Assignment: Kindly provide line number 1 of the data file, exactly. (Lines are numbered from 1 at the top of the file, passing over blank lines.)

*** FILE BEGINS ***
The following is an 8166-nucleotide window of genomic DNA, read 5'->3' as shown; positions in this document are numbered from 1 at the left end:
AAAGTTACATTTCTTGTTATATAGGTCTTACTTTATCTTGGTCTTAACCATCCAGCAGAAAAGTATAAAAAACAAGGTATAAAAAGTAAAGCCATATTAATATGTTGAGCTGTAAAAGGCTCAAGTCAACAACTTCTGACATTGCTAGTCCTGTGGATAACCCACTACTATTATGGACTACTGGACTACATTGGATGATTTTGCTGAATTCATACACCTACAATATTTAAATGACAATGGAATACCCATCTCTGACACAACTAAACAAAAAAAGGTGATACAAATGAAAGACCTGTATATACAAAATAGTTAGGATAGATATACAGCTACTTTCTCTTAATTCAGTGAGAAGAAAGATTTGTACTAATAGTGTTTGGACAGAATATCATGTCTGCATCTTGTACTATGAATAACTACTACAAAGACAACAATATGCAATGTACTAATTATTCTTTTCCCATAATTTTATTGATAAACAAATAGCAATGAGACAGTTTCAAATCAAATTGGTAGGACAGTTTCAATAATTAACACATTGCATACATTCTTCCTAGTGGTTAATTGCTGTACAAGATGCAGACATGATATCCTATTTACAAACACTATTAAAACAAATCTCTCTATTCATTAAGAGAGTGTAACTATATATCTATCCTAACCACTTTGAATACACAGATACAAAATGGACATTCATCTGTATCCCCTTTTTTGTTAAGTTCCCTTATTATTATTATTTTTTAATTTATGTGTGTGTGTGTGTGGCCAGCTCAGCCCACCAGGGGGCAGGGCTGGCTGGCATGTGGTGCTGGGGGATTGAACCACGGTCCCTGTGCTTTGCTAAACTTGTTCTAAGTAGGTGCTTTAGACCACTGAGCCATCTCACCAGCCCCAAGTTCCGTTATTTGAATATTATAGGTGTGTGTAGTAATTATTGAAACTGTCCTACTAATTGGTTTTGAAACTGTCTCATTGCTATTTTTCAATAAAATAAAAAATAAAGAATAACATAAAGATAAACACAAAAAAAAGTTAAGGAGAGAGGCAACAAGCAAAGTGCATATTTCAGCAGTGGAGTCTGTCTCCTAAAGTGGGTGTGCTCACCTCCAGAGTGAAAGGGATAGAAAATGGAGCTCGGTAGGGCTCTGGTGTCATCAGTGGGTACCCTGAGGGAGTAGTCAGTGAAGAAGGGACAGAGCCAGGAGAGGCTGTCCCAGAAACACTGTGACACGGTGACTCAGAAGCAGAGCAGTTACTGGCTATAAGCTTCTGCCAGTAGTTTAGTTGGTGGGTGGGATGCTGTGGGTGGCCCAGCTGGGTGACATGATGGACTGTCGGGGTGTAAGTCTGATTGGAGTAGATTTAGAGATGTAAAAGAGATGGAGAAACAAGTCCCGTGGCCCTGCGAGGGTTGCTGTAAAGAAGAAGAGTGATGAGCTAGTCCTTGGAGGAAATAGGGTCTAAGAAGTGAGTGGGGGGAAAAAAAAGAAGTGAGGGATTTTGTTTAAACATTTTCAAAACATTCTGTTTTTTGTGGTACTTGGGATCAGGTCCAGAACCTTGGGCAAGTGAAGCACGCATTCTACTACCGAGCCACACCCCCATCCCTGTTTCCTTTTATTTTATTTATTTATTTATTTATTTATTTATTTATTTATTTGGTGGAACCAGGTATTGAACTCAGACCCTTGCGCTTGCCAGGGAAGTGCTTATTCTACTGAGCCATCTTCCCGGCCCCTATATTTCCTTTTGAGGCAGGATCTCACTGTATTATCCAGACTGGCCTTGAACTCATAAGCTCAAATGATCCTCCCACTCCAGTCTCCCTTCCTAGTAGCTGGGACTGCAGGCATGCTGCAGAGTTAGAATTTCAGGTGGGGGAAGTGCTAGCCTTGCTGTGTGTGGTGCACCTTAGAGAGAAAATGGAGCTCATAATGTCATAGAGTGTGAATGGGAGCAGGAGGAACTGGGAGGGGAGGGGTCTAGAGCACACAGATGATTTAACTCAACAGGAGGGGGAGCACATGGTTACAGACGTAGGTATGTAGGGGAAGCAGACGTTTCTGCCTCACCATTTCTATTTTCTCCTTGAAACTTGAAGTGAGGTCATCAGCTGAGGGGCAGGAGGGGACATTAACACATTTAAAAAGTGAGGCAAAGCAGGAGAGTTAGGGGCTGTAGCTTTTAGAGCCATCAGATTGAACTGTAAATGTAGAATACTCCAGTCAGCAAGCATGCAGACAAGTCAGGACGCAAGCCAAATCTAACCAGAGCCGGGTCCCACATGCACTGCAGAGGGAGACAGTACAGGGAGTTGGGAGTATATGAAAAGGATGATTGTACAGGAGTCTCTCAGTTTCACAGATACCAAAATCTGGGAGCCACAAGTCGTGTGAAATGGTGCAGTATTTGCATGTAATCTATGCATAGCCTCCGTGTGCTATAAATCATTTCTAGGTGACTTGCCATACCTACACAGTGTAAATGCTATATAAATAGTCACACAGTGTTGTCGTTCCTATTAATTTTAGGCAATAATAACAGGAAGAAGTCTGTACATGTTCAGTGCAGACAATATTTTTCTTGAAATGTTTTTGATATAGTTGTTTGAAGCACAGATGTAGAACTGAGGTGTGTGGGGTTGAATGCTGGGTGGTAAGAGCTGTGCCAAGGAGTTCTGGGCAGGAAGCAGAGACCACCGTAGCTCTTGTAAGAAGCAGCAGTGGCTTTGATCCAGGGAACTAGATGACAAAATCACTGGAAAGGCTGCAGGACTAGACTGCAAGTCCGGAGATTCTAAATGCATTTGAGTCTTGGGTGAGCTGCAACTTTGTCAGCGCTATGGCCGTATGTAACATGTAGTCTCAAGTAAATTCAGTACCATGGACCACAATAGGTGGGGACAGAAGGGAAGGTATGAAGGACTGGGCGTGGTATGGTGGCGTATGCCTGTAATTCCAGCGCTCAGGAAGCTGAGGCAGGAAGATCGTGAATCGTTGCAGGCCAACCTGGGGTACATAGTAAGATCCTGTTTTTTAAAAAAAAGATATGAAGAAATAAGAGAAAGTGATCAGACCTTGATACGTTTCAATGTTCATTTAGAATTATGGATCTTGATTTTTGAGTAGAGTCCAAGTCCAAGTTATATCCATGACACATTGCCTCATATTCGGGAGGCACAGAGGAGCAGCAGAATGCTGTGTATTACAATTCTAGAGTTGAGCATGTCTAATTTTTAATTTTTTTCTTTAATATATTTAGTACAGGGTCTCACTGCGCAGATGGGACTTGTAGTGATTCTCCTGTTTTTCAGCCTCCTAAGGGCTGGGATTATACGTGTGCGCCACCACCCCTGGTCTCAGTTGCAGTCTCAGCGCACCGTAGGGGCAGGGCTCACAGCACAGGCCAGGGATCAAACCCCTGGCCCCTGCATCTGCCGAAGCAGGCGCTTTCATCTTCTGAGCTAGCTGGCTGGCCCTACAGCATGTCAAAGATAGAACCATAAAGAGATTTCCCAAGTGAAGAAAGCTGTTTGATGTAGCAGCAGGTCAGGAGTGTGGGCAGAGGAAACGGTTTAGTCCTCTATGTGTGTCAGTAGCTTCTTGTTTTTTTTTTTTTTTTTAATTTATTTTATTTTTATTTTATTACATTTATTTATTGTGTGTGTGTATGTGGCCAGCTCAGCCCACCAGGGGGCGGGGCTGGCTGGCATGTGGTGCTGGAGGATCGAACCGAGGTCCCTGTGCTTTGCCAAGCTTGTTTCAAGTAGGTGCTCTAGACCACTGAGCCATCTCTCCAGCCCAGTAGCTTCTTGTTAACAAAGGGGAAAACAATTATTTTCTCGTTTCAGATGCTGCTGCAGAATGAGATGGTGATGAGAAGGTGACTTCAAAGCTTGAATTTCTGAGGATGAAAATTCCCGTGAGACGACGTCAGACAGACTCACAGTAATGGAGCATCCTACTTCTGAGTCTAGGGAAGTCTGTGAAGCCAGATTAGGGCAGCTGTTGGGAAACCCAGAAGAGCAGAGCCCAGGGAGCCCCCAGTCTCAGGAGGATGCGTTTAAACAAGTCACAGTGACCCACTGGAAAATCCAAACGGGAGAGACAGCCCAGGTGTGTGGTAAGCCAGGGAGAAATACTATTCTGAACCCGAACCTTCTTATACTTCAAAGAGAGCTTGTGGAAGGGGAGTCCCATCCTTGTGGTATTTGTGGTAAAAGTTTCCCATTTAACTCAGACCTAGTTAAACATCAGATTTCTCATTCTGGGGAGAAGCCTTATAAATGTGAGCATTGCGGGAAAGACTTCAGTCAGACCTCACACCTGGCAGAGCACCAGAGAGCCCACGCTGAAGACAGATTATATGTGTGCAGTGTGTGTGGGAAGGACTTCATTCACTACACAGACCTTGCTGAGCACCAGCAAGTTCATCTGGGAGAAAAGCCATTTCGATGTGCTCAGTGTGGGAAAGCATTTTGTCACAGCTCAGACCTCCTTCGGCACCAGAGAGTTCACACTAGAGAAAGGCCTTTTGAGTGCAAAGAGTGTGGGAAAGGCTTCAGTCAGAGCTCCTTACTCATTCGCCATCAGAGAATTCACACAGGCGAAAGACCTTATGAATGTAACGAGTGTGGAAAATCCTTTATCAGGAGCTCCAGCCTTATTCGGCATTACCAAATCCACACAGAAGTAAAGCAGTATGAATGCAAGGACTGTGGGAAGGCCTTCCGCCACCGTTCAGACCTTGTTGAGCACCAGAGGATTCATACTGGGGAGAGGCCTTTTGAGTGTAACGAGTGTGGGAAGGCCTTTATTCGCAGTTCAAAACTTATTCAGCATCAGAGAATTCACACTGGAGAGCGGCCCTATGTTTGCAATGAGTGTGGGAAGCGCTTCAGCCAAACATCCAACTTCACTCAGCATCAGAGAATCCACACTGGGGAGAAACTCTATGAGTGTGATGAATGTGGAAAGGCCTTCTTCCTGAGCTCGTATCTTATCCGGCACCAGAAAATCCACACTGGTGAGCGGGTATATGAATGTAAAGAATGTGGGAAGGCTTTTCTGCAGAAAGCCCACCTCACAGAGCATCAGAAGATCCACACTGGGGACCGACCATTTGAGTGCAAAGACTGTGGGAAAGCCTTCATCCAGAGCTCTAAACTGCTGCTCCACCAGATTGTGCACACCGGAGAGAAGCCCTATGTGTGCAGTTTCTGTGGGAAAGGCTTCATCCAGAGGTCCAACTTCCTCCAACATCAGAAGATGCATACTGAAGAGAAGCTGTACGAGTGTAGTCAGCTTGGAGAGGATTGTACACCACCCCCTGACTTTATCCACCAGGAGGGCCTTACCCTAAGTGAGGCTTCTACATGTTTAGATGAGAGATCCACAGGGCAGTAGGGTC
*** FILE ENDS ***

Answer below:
The following is an 8166-nucleotide window of genomic DNA, read 5'->3' as shown; positions in this document are numbered from 1 at the left end: